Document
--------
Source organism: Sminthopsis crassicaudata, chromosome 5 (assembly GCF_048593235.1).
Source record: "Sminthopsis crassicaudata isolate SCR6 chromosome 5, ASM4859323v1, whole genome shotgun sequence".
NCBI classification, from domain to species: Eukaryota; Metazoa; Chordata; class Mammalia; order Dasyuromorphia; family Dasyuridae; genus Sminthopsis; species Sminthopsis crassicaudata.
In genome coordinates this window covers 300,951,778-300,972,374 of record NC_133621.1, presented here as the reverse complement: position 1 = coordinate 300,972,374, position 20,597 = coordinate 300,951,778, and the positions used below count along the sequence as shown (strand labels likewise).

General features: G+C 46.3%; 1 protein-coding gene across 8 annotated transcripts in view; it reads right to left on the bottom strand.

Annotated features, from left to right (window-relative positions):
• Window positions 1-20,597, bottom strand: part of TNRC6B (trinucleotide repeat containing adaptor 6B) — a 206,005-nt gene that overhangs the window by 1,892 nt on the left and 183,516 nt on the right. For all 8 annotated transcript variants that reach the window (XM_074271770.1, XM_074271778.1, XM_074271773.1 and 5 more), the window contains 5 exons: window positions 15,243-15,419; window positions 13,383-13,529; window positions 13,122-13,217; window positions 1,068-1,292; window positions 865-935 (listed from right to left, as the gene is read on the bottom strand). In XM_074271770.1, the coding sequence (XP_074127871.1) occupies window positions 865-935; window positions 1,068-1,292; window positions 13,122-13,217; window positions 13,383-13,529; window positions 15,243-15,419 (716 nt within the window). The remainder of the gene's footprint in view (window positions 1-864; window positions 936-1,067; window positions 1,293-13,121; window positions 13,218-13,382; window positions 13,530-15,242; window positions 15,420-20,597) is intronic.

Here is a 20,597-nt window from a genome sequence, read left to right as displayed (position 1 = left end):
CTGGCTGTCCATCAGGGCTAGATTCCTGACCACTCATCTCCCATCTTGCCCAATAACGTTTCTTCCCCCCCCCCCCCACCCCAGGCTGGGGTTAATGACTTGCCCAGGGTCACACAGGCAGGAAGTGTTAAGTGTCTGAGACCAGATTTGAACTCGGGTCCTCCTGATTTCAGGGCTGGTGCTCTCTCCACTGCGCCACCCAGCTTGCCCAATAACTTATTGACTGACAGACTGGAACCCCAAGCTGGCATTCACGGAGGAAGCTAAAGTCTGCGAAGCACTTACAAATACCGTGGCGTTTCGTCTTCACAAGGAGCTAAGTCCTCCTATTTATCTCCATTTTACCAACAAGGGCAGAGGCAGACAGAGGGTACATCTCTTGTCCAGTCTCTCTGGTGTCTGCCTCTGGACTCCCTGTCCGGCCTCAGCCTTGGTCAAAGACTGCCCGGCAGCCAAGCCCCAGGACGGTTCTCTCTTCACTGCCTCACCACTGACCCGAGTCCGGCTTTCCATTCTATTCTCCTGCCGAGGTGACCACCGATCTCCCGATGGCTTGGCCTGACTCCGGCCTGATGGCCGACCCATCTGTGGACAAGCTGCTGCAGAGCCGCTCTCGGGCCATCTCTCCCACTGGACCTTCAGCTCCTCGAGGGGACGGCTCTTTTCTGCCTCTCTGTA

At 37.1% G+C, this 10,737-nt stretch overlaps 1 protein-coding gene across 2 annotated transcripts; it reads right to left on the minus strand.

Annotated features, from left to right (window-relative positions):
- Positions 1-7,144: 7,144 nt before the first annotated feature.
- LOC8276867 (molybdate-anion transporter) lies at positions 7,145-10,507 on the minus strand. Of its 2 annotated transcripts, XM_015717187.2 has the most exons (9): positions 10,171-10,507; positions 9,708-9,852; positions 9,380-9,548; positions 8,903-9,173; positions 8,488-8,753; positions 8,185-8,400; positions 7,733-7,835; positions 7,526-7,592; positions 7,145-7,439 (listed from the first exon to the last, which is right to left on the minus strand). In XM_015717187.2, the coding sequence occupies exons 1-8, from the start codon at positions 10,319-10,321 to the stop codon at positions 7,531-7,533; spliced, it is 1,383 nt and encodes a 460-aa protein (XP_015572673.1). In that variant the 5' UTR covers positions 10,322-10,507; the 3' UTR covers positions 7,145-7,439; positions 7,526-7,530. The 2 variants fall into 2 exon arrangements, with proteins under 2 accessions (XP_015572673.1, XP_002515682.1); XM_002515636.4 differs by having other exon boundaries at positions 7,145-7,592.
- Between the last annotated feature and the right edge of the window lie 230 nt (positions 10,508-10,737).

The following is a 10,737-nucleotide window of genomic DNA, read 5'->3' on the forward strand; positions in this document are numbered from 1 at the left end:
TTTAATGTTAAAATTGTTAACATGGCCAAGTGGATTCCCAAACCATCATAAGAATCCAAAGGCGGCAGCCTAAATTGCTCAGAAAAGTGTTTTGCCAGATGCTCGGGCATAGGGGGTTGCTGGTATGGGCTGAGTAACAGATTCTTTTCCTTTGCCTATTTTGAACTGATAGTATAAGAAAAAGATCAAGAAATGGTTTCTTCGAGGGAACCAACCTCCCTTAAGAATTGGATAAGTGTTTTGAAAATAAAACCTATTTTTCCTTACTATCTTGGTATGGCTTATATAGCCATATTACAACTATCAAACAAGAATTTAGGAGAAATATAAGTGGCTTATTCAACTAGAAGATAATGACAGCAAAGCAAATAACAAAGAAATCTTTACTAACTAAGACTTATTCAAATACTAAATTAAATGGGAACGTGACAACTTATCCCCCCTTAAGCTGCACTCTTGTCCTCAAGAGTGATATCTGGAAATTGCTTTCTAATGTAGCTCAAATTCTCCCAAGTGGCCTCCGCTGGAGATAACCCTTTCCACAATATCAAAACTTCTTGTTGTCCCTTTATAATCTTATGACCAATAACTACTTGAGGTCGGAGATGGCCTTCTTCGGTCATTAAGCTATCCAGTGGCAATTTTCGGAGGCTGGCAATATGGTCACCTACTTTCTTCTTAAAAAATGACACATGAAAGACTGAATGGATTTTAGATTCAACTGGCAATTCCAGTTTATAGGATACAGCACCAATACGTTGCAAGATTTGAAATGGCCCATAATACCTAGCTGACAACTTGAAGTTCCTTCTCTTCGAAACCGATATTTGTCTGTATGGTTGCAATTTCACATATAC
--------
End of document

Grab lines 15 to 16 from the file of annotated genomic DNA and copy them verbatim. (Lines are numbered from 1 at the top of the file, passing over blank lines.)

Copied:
The following is a 10,737-nucleotide window of genomic DNA, read 5'->3' on the forward strand; positions in this document are numbered from 1 at the left end:
TTTAATGTTAAAATTGTTAACATGGCCAAGTGGATTCCCAAACCATCATAAGAATCCAAAGGCGGCAGCCTAAATTGCTCAGAAAAGTGTTTTGCCAGATGCTCGGGCATAGGGGGTTGCTGGTATGGGCTGAGTAACAGATTCTTTTCCTTTGCCTATTTTGAACTGATAGTATAAGAAAAAGATCAAGAAATGGTTTCTTCGAGGGAACCAACCTCCCTTAAGAATTGGATAAGTGTTTTGAAAATAAAACCTATTTTTCCTTACTATCTTGGTATGGCTTATATAGCCATATTACAACTATCAAACAAGAATTTAGGAGAAATATAAGTGGCTTATTCAACTAGAAGATAATGACAGCAAAGCAAATAACAAAGAAATCTTTACTAACTAAGACTTATTCAAATACTAAATTAAATGGGAACGTGACAACTTATCCCCCCTTAAGCTGCACTCTTGTCCTCAAGAGTGATATCTGGAAATTGCTTTCTAATGTAGCTCAAATTCTCCCAAGTGGCCTCCGCTGGAGATAACCCTTTCCACAATATCAAAACTTCTTGTTGTCCCTTTATAATCTTATGACCAATAACTACTTGAGGTCGGAGATGGCCTTCTTCGGTCATTAAGCTATCCAGTGGCAATTTTCGGAGGCTGGCAATATGGTCACCTACTTTCTTCTTAAAAAATGACACATGAAAGACTGAATGGATTTTAGATTCAACTGGCAATTCCAGTTTATAGGATACAGCACCAATACGTTGCAAGATTTGAAATGGCCCATAATACCTAGCTGACAACTTGAAGTTCCTTCTCTTCGAAACCGATATTTGTCTGTATGGTTGCAATTTCACATATAC